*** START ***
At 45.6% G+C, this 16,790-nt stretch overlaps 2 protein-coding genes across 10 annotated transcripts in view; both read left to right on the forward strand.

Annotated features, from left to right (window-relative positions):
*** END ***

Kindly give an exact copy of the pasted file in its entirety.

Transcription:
At 45.6% G+C, this 16,790-nt stretch overlaps 2 protein-coding genes across 10 annotated transcripts in view; both read left to right on the forward strand.

Annotated features, from left to right (window-relative positions):